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Ren Ishida is nearly finished with graduate school when he receives news of his sister, Keiko's, sudden death. She was viciously stabbed one rainy night on her way home, and there are no leads. Ren heads to Akakawa to conclude his sister's affairs, still failing to understand why she chose to abandon the family and Tokyo for this desolate town years ago. As he comes to know the figures in Akakawa, from the enigmatic politician to his fellow teachers and a rebellious, alluring student named Rio, Ren delves into his shared childhood with Keiko and what followed, trying to piece together what happened the night of her death. Haunted in his dreams by a young girl who is desperately trying to tell him something, Ren struggles to find solace in the void his sister has left behind.

China's Silent Army

The Pioneers, Traders, Fixers and Workers Who Are Remaking the World in Beijing's Image

Author: Juan Pablo Cardenal,Heriberto Araujo

Publisher: Crown

ISBN: 0385346581

Category: Business & Economics

Page: 368

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The first book to examine the unprecedented growth of China's economic investment in the developing world, its impact at the local level, and a rare hands-on picture of the role of ordinary Chinese in the juggernaut that is China, Inc. Beijing-based journalists Juan Pablo Cardenal and Heriberto Araújo crisscrossed the globe from 2009-2011 to investigate how the Chinese are literally making the developing world in their own image. What they discovered is a human story, an economic story, and a political story, one that is changing the course of history and that has never been explored, or reported, in depth and on the ground. The “silent army” to which the authors refer is made up of the many ordinary Chinese citizens working around the world - in the oil industry in Kazakhstan, mining minerals in the Democratic Republic of Congo, building dams in Ecuador, selling hijabs in Cairo - who are contributing to China's global dominance while also leaving their mark in less salutary ways. With original and fresh reporting as well as top-notch writing, China's Silent Army takes full advantage of the Spanish-speaking authors' outsider experience to reveal China's influence abroad in all its most vital implications - for foreign policy, trade, private business, and the environment.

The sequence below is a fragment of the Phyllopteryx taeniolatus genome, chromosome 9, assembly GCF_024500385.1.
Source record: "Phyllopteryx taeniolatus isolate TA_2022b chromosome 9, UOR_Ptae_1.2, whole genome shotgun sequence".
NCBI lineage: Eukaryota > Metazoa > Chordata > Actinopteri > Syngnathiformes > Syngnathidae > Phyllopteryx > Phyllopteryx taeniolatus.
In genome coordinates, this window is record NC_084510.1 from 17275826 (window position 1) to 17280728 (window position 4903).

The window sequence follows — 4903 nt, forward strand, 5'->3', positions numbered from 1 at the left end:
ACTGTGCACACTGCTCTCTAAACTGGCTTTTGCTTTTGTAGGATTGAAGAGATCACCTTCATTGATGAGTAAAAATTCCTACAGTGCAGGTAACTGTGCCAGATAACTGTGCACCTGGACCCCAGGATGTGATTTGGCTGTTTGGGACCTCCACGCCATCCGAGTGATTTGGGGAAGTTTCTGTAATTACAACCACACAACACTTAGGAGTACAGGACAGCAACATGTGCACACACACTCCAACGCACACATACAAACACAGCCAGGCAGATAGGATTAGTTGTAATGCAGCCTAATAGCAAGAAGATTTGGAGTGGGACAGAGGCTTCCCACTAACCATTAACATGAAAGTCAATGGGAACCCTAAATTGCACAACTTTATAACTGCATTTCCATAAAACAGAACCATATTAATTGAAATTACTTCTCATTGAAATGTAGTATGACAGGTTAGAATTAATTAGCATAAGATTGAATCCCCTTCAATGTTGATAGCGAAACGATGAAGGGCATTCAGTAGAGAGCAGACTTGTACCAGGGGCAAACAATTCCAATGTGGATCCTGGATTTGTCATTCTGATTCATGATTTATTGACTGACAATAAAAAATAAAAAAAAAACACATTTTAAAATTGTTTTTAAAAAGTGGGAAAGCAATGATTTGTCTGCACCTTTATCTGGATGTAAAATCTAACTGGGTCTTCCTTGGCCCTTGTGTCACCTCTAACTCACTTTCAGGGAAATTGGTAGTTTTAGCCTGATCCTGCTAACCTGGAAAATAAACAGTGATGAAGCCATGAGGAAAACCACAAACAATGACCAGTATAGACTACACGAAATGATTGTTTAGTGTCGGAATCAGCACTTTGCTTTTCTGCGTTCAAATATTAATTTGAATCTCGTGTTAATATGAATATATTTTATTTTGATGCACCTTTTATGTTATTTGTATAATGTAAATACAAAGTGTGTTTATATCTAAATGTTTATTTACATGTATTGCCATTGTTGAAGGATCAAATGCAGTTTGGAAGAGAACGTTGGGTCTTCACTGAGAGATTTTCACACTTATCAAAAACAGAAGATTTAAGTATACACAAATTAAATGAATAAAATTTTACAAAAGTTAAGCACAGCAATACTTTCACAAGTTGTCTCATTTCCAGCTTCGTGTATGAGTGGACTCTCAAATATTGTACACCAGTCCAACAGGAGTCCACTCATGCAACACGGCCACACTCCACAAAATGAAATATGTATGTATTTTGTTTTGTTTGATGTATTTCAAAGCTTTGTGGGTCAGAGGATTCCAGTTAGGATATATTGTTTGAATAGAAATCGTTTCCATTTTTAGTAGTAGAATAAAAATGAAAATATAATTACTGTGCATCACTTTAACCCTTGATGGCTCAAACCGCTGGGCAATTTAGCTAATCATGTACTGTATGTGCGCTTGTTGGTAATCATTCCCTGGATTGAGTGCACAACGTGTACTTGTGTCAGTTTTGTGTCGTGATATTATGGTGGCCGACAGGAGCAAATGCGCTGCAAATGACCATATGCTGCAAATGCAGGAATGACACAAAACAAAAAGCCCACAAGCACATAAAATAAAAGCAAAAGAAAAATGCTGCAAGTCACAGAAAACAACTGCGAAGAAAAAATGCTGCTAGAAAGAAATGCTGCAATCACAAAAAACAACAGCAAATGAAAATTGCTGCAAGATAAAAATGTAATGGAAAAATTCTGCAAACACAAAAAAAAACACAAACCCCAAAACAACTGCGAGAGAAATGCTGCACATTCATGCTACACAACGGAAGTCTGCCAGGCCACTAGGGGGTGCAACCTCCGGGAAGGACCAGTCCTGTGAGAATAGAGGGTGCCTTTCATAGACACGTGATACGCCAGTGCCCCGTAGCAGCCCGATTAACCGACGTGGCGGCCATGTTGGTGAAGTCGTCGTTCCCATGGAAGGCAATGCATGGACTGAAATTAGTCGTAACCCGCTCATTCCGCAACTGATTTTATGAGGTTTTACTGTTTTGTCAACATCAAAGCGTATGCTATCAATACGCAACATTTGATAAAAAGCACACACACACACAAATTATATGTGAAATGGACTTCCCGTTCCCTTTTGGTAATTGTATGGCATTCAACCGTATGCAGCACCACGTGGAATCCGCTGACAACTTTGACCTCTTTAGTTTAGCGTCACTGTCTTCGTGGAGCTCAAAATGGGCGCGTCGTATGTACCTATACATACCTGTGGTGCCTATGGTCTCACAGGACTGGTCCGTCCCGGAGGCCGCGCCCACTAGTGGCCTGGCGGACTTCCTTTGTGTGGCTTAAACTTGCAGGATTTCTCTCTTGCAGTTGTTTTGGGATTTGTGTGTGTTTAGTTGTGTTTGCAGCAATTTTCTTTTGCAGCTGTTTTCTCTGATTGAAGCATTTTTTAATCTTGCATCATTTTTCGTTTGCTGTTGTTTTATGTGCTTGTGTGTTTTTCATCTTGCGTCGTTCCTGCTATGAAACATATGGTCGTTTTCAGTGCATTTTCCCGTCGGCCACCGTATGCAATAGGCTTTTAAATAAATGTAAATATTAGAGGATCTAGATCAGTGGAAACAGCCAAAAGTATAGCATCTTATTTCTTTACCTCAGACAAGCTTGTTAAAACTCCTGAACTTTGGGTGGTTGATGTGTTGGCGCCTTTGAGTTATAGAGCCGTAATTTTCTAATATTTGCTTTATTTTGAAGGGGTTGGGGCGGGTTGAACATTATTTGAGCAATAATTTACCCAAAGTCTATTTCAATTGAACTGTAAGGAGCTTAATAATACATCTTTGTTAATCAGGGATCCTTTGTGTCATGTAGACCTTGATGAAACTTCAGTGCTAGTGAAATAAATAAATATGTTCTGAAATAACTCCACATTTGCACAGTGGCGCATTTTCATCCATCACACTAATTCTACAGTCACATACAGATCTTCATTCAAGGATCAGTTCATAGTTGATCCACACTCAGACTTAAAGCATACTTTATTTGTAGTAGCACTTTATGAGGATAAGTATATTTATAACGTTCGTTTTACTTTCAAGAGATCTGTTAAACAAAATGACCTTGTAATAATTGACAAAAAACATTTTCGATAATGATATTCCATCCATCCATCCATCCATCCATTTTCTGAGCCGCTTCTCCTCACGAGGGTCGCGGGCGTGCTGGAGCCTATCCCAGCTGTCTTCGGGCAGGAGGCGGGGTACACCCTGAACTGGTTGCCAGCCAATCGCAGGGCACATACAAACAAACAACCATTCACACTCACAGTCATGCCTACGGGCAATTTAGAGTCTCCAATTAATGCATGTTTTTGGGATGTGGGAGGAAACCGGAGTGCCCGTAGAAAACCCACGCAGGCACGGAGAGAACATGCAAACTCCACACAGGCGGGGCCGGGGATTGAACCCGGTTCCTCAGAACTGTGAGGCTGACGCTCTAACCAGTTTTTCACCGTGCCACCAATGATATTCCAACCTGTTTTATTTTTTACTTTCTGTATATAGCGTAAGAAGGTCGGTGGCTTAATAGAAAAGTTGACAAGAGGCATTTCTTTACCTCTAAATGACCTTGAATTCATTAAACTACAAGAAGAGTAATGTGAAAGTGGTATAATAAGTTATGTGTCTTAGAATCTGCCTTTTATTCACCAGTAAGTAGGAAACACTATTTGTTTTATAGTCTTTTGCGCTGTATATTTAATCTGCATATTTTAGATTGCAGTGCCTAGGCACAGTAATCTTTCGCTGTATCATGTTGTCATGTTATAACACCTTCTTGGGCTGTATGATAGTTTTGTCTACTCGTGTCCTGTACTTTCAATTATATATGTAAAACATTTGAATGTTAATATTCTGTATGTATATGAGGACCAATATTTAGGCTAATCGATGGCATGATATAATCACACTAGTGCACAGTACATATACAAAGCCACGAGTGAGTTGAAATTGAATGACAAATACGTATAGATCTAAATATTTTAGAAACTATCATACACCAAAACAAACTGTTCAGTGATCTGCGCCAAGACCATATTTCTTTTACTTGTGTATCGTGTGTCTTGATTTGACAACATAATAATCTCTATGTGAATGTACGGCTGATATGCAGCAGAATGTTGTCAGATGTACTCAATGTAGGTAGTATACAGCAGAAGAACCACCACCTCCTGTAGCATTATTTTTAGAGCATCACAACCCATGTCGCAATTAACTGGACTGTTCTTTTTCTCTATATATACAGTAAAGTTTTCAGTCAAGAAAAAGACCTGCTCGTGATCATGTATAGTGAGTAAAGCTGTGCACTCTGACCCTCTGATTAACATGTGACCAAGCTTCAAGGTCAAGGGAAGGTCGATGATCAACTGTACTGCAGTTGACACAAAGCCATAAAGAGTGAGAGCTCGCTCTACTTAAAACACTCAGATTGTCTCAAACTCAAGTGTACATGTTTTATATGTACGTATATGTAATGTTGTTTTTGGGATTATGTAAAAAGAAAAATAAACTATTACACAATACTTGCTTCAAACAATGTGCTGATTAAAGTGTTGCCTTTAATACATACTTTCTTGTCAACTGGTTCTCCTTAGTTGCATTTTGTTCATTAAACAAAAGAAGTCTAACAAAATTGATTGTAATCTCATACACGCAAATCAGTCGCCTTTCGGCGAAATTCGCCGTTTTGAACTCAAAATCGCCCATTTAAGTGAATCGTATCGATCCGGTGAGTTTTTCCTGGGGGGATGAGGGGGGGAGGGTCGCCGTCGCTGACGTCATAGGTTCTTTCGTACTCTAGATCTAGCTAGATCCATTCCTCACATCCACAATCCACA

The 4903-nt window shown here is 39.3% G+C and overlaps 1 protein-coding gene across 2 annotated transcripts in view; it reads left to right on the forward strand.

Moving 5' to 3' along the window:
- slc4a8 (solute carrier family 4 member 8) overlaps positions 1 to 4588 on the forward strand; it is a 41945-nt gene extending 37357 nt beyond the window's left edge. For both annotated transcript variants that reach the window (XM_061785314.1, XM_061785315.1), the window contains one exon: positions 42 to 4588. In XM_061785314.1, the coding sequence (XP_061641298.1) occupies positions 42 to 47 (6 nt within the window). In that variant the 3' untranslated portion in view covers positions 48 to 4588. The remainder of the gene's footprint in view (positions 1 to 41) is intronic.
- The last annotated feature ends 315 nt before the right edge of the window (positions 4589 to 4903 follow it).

A Death in Hong Kong: The MacLennan Case of 1980 and the Suppression of a Scandal

Author: Nigel Collett

Publisher: City University of HK Press

ISBN: 9629373475

Category: Social Science

Page: 552

View: 2633

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In January 1980 a young police officer named John MacLennan committed suicide in his Ho Man Tin flat. His death came mere hours before he was to be arrested for committing homosexual acts still, at that point, illegal in Hong Kong. But this was more than the desperate act of a young man, ashamed and afraid; both his death and the subsequent investigation were a smokescreen for a scandal that went to the heart of the establishment. MacLennan came to Hong Kong from Scotland during a time of social unrest and corruption scandals, a time when the triads still took their cut, and when homosexuality and paedophilia were considered interchangeable and both offered easy targets for blackmail. The governorship of Sir Murray MacLehose was to be a time of reform and progress, but with that remit came the determination of many to suppress scandals and silence those who stirred up trouble. Both the life and death of John MacLennan seemed to many of those in power to threaten the stability of one of Britain’s last colonies.

The China Boom

Why China Will Not Rule the World

Author: Ho-fung Hung

Publisher: Columbia University Press

ISBN: 0231540221

Category: Political Science

Page: 256

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Many thought China's rise would fundamentally remake the global order. Yet, much like other developing nations, the Chinese state now finds itself in a status quo characterized by free trade and American domination. Through a cutting-edge historical, sociological, and political analysis, Ho-fung Hung details the competing interests and economic realities that temper the dream of Chinese supremacy—forces that are stymieing growth throughout the global South. Hung focuses on four common misconceptions: that China could undermine orthodoxy by offering an alternative model of growth; that China is radically altering power relations between the East and the West; that China is capable of diminishing the global power of the United States; and that the Chinese economy would restore the world's wealth after the 2008 financial crisis. His work reveals how much China depends on the existing order and how the interests of the Chinese elites maintain these ties. Through its perpetuation of the dollar standard and its addiction to U.S. Treasury bonds, China remains bound to the terms of its own prosperity, and its economic practices of exploiting debt bubbles are destined to fail. Hung ultimately warns of a postmiracle China that will grow increasingly assertive in attitude while remaining constrained in capability.